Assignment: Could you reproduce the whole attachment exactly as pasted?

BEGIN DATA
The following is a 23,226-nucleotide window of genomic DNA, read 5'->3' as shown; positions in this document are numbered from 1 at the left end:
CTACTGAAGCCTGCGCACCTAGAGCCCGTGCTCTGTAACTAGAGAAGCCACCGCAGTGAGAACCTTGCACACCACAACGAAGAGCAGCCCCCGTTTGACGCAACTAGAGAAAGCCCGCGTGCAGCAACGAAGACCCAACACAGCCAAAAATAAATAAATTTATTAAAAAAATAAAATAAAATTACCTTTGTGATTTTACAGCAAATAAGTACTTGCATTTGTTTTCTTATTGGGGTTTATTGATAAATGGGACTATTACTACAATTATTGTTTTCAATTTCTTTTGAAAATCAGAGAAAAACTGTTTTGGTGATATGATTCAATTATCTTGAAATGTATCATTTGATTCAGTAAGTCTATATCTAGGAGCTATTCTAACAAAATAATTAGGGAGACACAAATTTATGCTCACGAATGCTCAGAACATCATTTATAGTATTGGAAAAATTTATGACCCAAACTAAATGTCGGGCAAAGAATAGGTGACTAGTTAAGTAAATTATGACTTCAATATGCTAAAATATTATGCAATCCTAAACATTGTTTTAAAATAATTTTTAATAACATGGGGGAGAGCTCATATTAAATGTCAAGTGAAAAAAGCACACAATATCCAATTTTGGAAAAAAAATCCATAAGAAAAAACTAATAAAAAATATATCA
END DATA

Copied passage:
The following is a 23,226-nucleotide window of genomic DNA, read 5'->3' as shown; positions in this document are numbered from 1 at the left end:
CTACTGAAGCCTGCGCACCTAGAGCCCGTGCTCTGTAACTAGAGAAGCCACCGCAGTGAGAACCTTGCACACCACAACGAAGAGCAGCCCCCGTTTGACGCAACTAGAGAAAGCCCGCGTGCAGCAACGAAGACCCAACACAGCCAAAAATAAATAAATTTATTAAAAAAATAAAATAAAATTACCTTTGTGATTTTACAGCAAATAAGTACTTGCATTTGTTTTCTTATTGGGGTTTATTGATAAATGGGACTATTACTACAATTATTGTTTTCAATTTCTTTTGAAAATCAGAGAAAAACTGTTTTGGTGATATGATTCAATTATCTTGAAATGTATCATTTGATTCAGTAAGTCTATATCTAGGAGCTATTCTAACAAAATAATTAGGGAGACACAAATTTATGCTCACGAATGCTCAGAACATCATTTATAGTATTGGAAAAATTTATGACCCAAACTAAATGTCGGGCAAAGAATAGGTGACTAGTTAAGTAAATTATGACTTCAATATGCTAAAATATTATGCAATCCTAAACATTGTTTTAAAATAATTTTTAATAACATGGGGGAGAGCTCATATTAAATGTCAAGTGAAAAAAGCACACAATATCCAATTTTGGAAAAAAAATCCATAAGAAAAAACTAATAAAAAATATATCA